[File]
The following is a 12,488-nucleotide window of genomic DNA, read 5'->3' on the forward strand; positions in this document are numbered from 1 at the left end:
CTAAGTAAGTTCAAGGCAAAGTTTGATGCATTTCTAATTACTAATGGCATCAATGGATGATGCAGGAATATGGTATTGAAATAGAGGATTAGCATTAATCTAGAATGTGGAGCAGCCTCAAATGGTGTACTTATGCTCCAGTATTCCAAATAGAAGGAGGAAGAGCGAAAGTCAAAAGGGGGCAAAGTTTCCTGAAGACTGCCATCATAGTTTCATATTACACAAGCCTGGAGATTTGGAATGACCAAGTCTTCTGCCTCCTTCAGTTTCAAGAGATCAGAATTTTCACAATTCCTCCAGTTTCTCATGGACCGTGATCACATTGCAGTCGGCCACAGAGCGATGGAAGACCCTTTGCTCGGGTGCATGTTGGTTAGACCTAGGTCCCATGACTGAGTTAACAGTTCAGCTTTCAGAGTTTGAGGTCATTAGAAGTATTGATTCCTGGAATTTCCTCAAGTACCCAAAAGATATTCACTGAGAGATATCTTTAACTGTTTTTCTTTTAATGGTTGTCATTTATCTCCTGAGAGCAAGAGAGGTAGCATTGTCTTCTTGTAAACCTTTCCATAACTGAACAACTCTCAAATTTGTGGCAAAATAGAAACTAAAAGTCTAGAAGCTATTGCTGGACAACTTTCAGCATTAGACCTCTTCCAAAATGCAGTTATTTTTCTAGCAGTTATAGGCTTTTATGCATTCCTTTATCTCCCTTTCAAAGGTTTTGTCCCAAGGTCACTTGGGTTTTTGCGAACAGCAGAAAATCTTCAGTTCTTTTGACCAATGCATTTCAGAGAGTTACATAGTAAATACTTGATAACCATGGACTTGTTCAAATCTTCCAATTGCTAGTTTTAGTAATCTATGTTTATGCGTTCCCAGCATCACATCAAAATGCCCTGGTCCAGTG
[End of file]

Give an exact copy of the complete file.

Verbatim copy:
The following is a 12,488-nucleotide window of genomic DNA, read 5'->3' on the forward strand; positions in this document are numbered from 1 at the left end:
CTAAGTAAGTTCAAGGCAAAGTTTGATGCATTTCTAATTACTAATGGCATCAATGGATGATGCAGGAATATGGTATTGAAATAGAGGATTAGCATTAATCTAGAATGTGGAGCAGCCTCAAATGGTGTACTTATGCTCCAGTATTCCAAATAGAAGGAGGAAGAGCGAAAGTCAAAAGGGGGCAAAGTTTCCTGAAGACTGCCATCATAGTTTCATATTACACAAGCCTGGAGATTTGGAATGACCAAGTCTTCTGCCTCCTTCAGTTTCAAGAGATCAGAATTTTCACAATTCCTCCAGTTTCTCATGGACCGTGATCACATTGCAGTCGGCCACAGAGCGATGGAAGACCCTTTGCTCGGGTGCATGTTGGTTAGACCTAGGTCCCATGACTGAGTTAACAGTTCAGCTTTCAGAGTTTGAGGTCATTAGAAGTATTGATTCCTGGAATTTCCTCAAGTACCCAAAAGATATTCACTGAGAGATATCTTTAACTGTTTTTCTTTTAATGGTTGTCATTTATCTCCTGAGAGCAAGAGAGGTAGCATTGTCTTCTTGTAAACCTTTCCATAACTGAACAACTCTCAAATTTGTGGCAAAATAGAAACTAAAAGTCTAGAAGCTATTGCTGGACAACTTTCAGCATTAGACCTCTTCCAAAATGCAGTTATTTTTCTAGCAGTTATAGGCTTTTATGCATTCCTTTATCTCCCTTTCAAAGGTTTTGTCCCAAGGTCACTTGGGTTTTTGCGAACAGCAGAAAATCTTCAGTTCTTTTGACCAATGCATTTCAGAGAGTTACATAGTAAATACTTGATAACCATGGACTTGTTCAAATCTTCCAATTGCTAGTTTTAGTAATCTATGTTTATGCGTTCCCAGCATCACATCAAAATGCCCTGGTCCAGTG